Appendices are any supplementary material that may be associated with a particular article. Most often they are uploaded as pdf:s, but may also consist of excel files, scripts, videos etc. Appendices are searchable via manuscript number, doi or author name.
Supplementary material must follow the guidelines given here:
Suominen, O., Persson, I.-L., Danell, K., Bergström, R. and Pastor, R. 2008. Impact of simulated moose densities on abundance and richness of vegetation, herbivorous and predatory arthropods along a productivity gradient. – Ecography 31: 637–646.
Danovaro, R., Gambi, C., Lampadariou, N. and Tselepides, A. 2008. Deep-sea nematode biodiversity in the Mediterranean Basin: testing for longitudinal, bathymetric and energetic gradients. – Ecography 31: 231–244.
Betts, M. G., Rodenhouse, N. L., Sillett, T. S., Doran, P. J. and Holmes, R. T. 2008. Dynamic occupancy models reveal within-breeding season movement up a habitat quality gradient by a migratory songbird. – Ecography 31: 593–601.
Spribille, T., Thor, G., Bunnell, F. L., Goward, T. and Björk, C. R. 2008. Lichens on dead wood: species-substrate relationships in the epiphytic lichen floras of the Pacific Northwest and Fennoscandia. – Ecography 31: 741–750.
Krasnov, B. R., Mouillot, D., Khokhlova, I., Shenbrot,
Nelson, T. A. and Boots, B. 2008. Detecting spatial hot spots in landscape ecology. – Ecography 31: 556–567.
Wichmann, M. C., Alexander, M. J., Hails, R. S. and Bullock, J. M. 2008. Historical distribution and regional dynamics of two Brassica species. – Ecography 31: 673–684.
Escobar, F., Halffter, G. and Arellano, L. 2007. From forest to pasture: an evaluating of the influence of environment and biogeography on the structure of dung beetle (Scarabaeinae) assemblages along three altitudinal gradients in the Neotropical region. – Ecography 30: 193–208.
McPherson, J. M. and Jetz, W. 2007. Effects of species’ ecology on the accuracy of distribution models. – Ecography 30: 135–151.
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González-Taboada, F., Nores, C. and Álvarez, M. Á. 2007. Breeding bird species richness in Spain: assessing diversity hypotheses at various scales. – Ecography 30: 241–250.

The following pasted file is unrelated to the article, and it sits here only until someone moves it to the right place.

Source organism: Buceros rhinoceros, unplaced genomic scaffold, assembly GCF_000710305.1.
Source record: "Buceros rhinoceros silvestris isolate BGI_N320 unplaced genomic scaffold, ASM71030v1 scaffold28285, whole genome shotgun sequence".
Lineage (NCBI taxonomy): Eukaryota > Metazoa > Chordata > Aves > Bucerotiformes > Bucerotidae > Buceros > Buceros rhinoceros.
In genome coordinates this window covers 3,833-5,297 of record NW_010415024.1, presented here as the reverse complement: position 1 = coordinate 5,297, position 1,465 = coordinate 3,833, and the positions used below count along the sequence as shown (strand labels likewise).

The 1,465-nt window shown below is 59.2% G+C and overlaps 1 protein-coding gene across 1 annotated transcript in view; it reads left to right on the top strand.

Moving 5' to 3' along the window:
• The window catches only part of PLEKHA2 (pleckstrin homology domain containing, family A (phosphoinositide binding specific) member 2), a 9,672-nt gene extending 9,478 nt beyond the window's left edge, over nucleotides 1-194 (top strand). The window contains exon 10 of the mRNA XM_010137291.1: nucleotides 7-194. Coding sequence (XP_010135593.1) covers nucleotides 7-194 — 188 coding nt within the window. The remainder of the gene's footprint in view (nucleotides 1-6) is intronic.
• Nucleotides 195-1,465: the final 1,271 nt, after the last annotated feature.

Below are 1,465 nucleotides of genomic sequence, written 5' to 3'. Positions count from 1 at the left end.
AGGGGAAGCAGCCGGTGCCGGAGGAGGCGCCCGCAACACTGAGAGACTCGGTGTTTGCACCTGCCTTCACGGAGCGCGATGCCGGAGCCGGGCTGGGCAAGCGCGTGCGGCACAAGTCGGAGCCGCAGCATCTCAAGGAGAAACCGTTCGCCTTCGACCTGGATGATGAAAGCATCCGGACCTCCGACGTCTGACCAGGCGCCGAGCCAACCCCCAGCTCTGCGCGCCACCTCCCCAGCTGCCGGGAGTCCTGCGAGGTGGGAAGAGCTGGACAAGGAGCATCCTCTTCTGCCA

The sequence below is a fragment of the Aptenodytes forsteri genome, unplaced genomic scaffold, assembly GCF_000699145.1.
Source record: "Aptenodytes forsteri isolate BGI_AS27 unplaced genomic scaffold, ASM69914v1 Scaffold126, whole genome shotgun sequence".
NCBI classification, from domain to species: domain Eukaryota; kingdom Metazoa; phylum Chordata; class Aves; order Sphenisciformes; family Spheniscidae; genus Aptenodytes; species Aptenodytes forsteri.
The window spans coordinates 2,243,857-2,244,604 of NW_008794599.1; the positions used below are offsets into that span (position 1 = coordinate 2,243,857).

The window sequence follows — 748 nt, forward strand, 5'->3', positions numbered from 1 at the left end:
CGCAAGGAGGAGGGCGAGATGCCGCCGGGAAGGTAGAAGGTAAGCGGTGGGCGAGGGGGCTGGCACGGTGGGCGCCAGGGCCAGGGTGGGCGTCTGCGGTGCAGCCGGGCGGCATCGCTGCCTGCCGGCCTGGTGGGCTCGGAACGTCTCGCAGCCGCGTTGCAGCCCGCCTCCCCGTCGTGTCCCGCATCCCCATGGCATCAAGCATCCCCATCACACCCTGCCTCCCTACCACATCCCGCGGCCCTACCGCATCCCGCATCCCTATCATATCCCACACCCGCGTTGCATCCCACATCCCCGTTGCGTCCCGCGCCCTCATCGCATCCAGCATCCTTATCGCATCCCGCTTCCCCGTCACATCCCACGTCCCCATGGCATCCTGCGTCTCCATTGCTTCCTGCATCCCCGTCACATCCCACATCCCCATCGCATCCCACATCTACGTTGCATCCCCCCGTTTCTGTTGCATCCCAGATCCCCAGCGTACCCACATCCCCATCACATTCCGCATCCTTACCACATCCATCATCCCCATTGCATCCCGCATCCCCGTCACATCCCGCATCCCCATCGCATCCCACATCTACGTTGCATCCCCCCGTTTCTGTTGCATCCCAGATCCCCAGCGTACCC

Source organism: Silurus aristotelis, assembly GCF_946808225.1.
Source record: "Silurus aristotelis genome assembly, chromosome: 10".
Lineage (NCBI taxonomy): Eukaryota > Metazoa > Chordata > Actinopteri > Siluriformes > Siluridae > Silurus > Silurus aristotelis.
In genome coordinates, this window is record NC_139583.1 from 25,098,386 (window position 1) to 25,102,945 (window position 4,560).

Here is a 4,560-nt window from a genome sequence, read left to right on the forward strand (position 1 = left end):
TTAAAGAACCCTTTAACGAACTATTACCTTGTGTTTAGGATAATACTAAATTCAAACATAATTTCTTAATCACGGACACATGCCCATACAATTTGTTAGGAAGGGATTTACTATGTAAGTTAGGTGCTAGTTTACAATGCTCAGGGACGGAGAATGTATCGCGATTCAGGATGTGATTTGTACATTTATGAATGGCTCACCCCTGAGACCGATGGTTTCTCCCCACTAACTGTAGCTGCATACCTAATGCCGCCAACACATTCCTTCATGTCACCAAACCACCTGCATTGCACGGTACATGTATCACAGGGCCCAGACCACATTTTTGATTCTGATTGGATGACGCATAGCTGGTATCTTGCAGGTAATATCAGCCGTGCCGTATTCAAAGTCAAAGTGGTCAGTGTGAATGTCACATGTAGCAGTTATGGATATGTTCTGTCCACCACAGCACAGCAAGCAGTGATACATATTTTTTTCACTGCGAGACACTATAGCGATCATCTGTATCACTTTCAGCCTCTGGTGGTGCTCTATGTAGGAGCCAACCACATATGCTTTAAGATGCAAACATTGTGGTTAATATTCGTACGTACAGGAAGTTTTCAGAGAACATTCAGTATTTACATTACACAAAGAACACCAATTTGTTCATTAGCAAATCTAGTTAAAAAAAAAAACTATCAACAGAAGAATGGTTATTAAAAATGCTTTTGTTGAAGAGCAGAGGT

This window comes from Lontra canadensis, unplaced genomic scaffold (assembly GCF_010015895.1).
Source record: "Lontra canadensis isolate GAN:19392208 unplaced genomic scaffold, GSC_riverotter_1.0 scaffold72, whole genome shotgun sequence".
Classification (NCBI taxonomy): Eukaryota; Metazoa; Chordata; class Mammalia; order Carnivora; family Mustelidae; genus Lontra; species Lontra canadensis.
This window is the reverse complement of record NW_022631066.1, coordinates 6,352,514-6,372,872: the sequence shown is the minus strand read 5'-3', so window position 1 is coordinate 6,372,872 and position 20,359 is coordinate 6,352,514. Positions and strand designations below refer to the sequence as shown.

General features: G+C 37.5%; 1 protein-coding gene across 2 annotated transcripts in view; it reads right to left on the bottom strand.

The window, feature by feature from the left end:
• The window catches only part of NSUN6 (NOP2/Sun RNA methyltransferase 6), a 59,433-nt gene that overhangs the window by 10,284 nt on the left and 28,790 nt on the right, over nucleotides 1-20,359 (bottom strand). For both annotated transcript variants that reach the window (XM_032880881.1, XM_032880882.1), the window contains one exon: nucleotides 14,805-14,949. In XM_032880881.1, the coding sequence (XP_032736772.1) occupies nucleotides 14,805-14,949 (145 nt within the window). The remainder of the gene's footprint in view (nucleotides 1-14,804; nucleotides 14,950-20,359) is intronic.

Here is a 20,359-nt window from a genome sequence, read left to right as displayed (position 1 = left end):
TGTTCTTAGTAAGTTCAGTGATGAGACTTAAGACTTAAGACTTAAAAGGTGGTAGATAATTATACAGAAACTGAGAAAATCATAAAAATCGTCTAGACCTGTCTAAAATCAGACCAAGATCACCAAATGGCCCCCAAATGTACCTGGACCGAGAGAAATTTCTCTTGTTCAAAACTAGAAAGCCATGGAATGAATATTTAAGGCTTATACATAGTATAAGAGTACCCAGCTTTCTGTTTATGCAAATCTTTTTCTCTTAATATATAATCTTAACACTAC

Jedrzejewski, W., Schmidt, K., Theuerkauf, J., Jedrzejewska, B. and Kowalczyk, R. 2007. Territory size of wolwes Canis lupus: linking local (Bialowieza Primeval Forest, Poland) and Holarctic-scale patterns. – Ecography 30: 66–76.
Soberón, J., Jiménez, R., Golubov, J. and Koleff, P. 2007. Assessing completeness of biodiversity databases at different spatial scales. – Ecography 30: 152–160.
Forster, M. A. and Warton, D. I. 2007. A metacommunity-scale comparison of speciesabundance distribution models for plant
Romdal, T. S. and Grytnes, J.-A. 2007. An indirect area effect on elevational species richness patterns. – Ecography 30: 440–448.
Southgate, R., Paltridge, R., Masters, P. and Carthew, S. 2007. Bilby distribution and fire: a test of alternative models of habitat suitability in the Tanami Desert, Australia. – Ecography 30: 759–776.
Maraun, M., Schatz, H. and Scheu, S. 2007. Awesome or ordinary? Global diversity patterns of oribatid mites. – Ecography 30: 209–216.
Fernández, N., Delibes, M. and Palomares, F. 2007. Habitat-related heterogeneity in breeding in a metapopulation of the Iberian lynx. – Ecography 30: 431–439.
Qian, H., Wang, X., Wang, S. and Li, Y. 2007. Environmental determinants of amphibian and reptile species richness in China. – Ecography 30: 471–482.
Davidson, A. D. and Lightfoot, D. C. 2007. Interactive effects of keystone rodents on the structure of desert grassland arthropod communities. – Ecography 30: 515–525.
Raes, N. and ter Steege, H. 2007. A null-model for significance testing of presence-only species distribution models. – Ecography 30: 727–736.
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